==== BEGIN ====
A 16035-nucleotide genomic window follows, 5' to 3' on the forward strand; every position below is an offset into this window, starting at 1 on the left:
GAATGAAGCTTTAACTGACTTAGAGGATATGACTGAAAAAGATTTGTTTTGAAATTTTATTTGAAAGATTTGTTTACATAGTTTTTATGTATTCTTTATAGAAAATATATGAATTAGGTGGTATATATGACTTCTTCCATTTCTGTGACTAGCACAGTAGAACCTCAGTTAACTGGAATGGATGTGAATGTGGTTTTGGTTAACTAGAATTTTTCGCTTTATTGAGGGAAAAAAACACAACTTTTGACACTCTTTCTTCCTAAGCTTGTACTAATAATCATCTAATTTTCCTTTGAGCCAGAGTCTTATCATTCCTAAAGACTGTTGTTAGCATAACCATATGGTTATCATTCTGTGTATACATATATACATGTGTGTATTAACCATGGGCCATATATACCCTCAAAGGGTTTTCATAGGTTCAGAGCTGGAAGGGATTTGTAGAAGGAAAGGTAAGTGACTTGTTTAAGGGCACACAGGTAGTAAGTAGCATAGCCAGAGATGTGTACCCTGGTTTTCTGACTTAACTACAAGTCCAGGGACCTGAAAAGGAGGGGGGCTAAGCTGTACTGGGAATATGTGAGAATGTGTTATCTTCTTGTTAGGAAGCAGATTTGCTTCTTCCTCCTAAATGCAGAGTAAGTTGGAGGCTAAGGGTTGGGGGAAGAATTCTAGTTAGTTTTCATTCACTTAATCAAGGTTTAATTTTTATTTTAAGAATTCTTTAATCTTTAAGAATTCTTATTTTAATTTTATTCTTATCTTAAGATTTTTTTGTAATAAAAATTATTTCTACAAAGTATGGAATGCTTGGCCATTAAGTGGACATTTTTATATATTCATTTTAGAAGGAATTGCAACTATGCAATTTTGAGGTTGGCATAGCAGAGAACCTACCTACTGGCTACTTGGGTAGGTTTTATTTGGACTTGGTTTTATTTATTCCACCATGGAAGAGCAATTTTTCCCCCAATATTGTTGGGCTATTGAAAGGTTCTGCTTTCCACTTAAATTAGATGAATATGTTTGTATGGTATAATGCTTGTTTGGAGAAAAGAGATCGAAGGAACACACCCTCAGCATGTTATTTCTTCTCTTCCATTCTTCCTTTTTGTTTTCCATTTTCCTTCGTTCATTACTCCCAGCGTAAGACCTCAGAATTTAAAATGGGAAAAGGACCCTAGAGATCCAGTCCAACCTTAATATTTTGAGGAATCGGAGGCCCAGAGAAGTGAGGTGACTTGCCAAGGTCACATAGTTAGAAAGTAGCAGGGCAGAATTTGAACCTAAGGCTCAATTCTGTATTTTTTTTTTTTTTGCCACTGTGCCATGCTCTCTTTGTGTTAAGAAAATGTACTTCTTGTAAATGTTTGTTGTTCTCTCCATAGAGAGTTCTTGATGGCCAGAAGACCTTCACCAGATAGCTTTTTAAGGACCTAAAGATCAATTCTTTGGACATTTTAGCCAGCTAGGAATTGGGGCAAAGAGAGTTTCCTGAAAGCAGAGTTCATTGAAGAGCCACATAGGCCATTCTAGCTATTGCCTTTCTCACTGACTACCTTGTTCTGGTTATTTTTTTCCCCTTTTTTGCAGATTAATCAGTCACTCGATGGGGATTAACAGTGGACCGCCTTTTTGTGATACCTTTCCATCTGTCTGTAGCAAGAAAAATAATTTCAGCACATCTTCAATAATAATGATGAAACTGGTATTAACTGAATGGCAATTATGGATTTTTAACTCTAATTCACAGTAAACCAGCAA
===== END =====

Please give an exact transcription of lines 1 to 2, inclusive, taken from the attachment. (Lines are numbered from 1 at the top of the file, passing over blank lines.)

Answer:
A 16035-nucleotide genomic window follows, 5' to 3' on the forward strand; every position below is an offset into this window, starting at 1 on the left:
GAATGAAGCTTTAACTGACTTAGAGGATATGACTGAAAAAGATTTGTTTTGAAATTTTATTTGAAAGATTTGTTTACATAGTTTTTATGTATTCTTTATAGAAAATATATGAATTAGGTGGTATATATGACTTCTTCCATTTCTGTGACTAGCACAGTAGAACCTCAGTTAACTGGAATGGATGTGAATGTGGTTTTGGTTAACTAGAATTTTTCGCTTTATTGAGGGAAAAAAACACAACTTTTGACACTCTTTCTTCCTAAGCTTGTACTAATAATCATCTAATTTTCCTTTGAGCCAGAGTCTTATCATTCCTAAAGACTGTTGTTAGCATAACCATATGGTTATCATTCTGTGTATACATATATACATGTGTGTATTAACCATGGGCCATATATACCCTCAAAGGGTTTTCATAGGTTCAGAGCTGGAAGGGATTTGTAGAAGGAAAGGTAAGTGACTTGTTTAAGGGCACACAGGTAGTAAGTAGCATAGCCAGAGATGTGTACCCTGGTTTTCTGACTTAACTACAAGTCCAGGGACCTGAAAAGGAGGGGGGCTAAGCTGTACTGGGAATATGTGAGAATGTGTTATCTTCTTGTTAGGAAGCAGATTTGCTTCTTCCTCCTAAATGCAGAGTAAGTTGGAGGCTAAGGGTTGGGGGAAGAATTCTAGTTAGTTTTCATTCACTTAATCAAGGTTTAATTTTTATTTTAAGAATTCTTTAATCTTTAAGAATTCTTATTTTAATTTTATTCTTATCTTAAGATTTTTTTGTAATAAAAATTATTTCTACAAAGTATGGAATGCTTGGCCATTAAGTGGACATTTTTATATATTCATTTTAGAAGGAATTGCAACTATGCAATTTTGAGGTTGGCATAGCAGAGAACCTACCTACTGGCTACTTGGGTAGGTTTTATTTGGACTTGGTTTTATTTATTCCACCATGGAAGAGCAATTTTTCCCCCAATATTGTTGGGCTATTGAAAGGTTCTGCTTTCCACTTAAATTAGATGAATATGTTTGTATGGTATAATGCTTGTTTGGAGAAAAGAGATCGAAGGAACACACCCTCAGCATGTTATTTCTTCTCTTCCATTCTTCCTTTTTGTTTTCCATTTTCCTTCGTTCATTACTCCCAGCGTAAGACCTCAGAATTTAAAATGGGAAAAGGACCCTAGAGATCCAGTCCAACCTTAATATTTTGAGGAATCGGAGGCCCAGAGAAGTGAGGTGACTTGCCAAGGTCACATAGTTAGAAAGTAGCAGGGCAGAATTTGAACCTAAGGCTCAATTCTGTATTTTTTTTTTTTTTGCCACTGTGCCATGCTCTCTTTGTGTTAAGAAAATGTACTTCTTGTAAATGTTTGTTGTTCTCTCCATAGAGAGTTCTTGATGGCCAGAAGACCTTCACCAGATAGCTTTTTAAGGACCTAAAGATCAATTCTTTGGACATTTTAGCCAGCTAGGAATTGGGGCAAAGAGAGTTTCCTGAAAGCAGAGTTCATTGAAGAGCCACATAGGCCATTCTAGCTATTGCCTTTCTCACTGACTACCTTGTTCTGGTTATTTTTTTCCCCTTTTTTGCAGATTAATCAGTCACTCGATGGGGATTAACAGTGGACCGCCTTTTTGTGATACCTTTCCATCTGTCTGTAGCAAGAAAAATAATTTCAGCACATCTTCAATAATAATGATGAAACTGGTATTAACTGAATGGCAATTATGGATTTTTAACTCTAATTCACAGTAAACCAGCAA